A prominent Pennsylvania criminal defense attorney recently agreed to give up his law license to the Pennsylvania Supreme Court so that he can deal with drug addiction issues. The lawyer's addiction to drugs was brought to light after he was arrested for selling prescription drugs to an undercover detective and charged with Drug Delivery and Possession With Intent to Deliver under 35 P.S. § 780-113(a)(30). It is alleged that the Montgomery County drug defense lawyer delivered approximately 180 Oxycodone pills to the detective on two separate occasions. This case exemplifies that drug addiction affects people in all walks of life as no one is too smart, too wealthy, or too powerful. Hopefully, the man gets the help that he needs and is able to put his life back together.
Severe Sentences for Drug Delivery Charges
Not only has he surrendered his law license, the former defense lawyer is likely to lose his freedom as well. A Pennsylvania charge of delivery or possession with intent to deliver Oxycodone pills carries a maximum sentence of 15 years incarceration and a $250,000.00 fine. If the man is convicted of the two drug distribution charges, he faces a recommended minimum sentencing range of 22 to 36 months incarceration in a state correctional facility.
Aside from the recommended minimum sentences, the man may also face a mandatory minimum sentence on each drug delivery charge. Under the "drug trafficking" law at 18 Pa.C.S.A. § 7508, people that are convicted of drug delivery or possession with intent to deliver larger quantities of drugs may be subject to mandatory sentences of incarceration and fines. In this case, given the number of Oxycodone pills involved, the weights of the drugs would be at least 10 grams and less than 100 grams, which would subject the man to a mandatory minimum sentence of 3 years incarceration and a $15,000.00 fine for the first offense and 5 year in jail and a $30,000.00 fine for the second delivery.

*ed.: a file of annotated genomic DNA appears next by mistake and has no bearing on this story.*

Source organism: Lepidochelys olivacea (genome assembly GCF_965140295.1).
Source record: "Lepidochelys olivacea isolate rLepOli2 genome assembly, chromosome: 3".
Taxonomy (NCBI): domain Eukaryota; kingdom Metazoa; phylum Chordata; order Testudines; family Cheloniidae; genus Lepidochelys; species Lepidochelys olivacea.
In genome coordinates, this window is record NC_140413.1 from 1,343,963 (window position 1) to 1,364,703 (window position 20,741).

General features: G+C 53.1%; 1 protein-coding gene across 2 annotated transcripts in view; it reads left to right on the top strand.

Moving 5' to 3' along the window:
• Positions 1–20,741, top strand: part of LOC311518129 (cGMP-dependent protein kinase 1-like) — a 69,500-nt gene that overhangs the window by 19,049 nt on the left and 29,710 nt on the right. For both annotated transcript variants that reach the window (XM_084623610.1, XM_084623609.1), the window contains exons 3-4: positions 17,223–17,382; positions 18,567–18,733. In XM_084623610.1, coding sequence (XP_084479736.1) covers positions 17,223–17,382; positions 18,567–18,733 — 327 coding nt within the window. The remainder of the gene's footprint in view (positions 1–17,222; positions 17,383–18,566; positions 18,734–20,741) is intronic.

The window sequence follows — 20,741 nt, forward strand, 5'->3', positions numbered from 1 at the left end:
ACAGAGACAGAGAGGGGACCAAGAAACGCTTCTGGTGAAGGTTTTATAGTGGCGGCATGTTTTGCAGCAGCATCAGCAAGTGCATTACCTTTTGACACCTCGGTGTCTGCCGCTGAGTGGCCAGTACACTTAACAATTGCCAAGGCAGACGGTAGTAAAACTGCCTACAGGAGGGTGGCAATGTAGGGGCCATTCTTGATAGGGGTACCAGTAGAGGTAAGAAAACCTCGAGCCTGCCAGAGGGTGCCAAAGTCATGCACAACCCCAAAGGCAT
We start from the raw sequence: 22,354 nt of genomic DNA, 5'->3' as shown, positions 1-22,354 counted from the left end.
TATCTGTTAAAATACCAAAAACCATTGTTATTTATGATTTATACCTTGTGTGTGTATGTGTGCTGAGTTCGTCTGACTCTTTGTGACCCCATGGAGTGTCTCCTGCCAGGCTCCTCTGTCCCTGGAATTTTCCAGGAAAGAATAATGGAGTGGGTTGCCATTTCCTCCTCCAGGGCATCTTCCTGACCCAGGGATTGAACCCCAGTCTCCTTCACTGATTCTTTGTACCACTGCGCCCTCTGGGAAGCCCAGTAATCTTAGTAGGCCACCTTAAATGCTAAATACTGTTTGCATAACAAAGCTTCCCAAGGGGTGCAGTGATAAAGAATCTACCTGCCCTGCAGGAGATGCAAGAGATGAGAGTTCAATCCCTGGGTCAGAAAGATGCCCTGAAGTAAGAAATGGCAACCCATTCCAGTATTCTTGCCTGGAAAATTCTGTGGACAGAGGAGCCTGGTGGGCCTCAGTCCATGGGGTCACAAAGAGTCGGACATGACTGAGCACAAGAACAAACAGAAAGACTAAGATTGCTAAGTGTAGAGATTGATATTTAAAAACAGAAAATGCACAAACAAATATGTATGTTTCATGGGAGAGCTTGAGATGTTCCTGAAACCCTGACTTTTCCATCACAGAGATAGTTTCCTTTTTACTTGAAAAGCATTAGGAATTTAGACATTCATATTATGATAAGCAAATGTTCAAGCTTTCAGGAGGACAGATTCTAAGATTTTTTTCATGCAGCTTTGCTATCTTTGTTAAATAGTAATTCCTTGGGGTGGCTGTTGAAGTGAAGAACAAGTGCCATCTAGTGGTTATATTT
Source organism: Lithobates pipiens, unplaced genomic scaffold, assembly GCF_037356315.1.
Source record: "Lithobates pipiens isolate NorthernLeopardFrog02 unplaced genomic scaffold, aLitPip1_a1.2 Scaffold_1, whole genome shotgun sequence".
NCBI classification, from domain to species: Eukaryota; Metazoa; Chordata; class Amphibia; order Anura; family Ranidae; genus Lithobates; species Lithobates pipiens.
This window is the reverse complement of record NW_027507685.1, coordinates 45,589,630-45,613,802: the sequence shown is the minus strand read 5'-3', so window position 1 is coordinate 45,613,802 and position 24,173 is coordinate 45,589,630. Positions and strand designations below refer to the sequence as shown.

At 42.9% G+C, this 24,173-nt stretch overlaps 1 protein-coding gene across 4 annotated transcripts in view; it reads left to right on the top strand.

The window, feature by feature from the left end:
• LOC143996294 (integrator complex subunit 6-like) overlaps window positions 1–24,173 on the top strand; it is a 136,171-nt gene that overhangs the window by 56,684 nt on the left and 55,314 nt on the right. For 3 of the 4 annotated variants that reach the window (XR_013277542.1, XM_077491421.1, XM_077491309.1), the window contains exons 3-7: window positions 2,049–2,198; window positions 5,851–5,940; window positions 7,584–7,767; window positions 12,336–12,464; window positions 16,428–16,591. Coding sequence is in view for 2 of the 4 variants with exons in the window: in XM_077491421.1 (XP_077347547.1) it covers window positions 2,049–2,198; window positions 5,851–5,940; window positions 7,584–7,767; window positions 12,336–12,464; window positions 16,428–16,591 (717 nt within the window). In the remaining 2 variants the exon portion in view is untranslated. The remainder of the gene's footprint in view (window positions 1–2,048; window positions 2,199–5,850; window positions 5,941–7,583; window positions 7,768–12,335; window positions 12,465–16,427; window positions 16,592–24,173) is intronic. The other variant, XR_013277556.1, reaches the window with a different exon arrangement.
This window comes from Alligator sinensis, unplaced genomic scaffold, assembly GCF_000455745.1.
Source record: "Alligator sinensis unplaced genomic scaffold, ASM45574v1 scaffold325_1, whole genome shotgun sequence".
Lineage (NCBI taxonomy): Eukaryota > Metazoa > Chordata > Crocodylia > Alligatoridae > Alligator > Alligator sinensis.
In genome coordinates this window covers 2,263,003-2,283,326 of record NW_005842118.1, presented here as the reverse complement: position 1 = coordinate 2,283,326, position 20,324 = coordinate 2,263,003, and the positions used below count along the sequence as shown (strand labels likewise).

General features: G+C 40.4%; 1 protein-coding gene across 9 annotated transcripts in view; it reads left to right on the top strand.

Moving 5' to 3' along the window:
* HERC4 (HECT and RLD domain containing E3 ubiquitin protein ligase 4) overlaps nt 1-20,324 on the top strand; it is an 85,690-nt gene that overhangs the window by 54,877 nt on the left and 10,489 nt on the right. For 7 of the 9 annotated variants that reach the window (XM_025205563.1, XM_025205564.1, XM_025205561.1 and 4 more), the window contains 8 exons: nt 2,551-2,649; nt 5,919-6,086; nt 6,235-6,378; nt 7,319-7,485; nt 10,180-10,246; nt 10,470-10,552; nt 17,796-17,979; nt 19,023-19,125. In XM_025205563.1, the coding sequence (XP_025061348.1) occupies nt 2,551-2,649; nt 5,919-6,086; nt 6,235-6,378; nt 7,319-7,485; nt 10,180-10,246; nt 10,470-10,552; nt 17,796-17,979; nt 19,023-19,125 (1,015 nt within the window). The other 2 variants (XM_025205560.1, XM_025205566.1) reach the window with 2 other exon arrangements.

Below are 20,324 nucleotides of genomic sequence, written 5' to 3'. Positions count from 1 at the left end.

Are Pennsylvania Drug Mandatory Minimum Sentences Constitutional?
Under current Pennsylvania law as written, mandatory minimum sentences for drug offenses, like drug trafficking or the drug-free school zone, are discretionary with the prosecutor's office. This means that a prosecutor can waive application of the mandatory sentences when they deem it to be appropriate. The Centre County District Attorney routinely threatens to use the drug free school zone mandatory sentencing law as leverage in plea negotiations in State College drug delivery cases.
The good news for this man is that at least two counties in Pennsylvania have recently held that the Pennsylvania mandatory minimums sentences for drug offenses are unconstitutional. One judge in Chester County held that the school zone law was unconstitutional, and all the Lycoming County judges ruled that both the drug free school zone and drug trafficking laws were unconstitutional. The problem with the laws is that they allow the prosecutor to present the issue to a judge at sentencing, and the prosecutor must only prove the issue by a preponderance of the evidence. The U.S. Supreme Court has stated that mandatory minimum sentences must be presented to a jury and proven beyond a reasonable doubt. The Pennsylvania mandatory sentencing laws as written clearly violate what the U.S. Supreme Court has stated is required. While two counties have ruled that the laws are unconstitutional, those rulings are not binding on other judges in other counties. A Centre County judge is currently considering the constitutionality of the drug free school zone law. Until the Superior Court issues a precedential opinion on the issue, every county gets to make its own ruling. I do expect that the Superior Court will be reviewing the issue in the near future, and whatever decision is made is likely to be appealed by the losing party to the Pennsylvania Supreme Court. I suspect that the Pennsylvania legislature is also working on revisions to the mandatory sentencing laws to bring them into conformance with the constitutional mandates issued by the U.S. Supreme Court.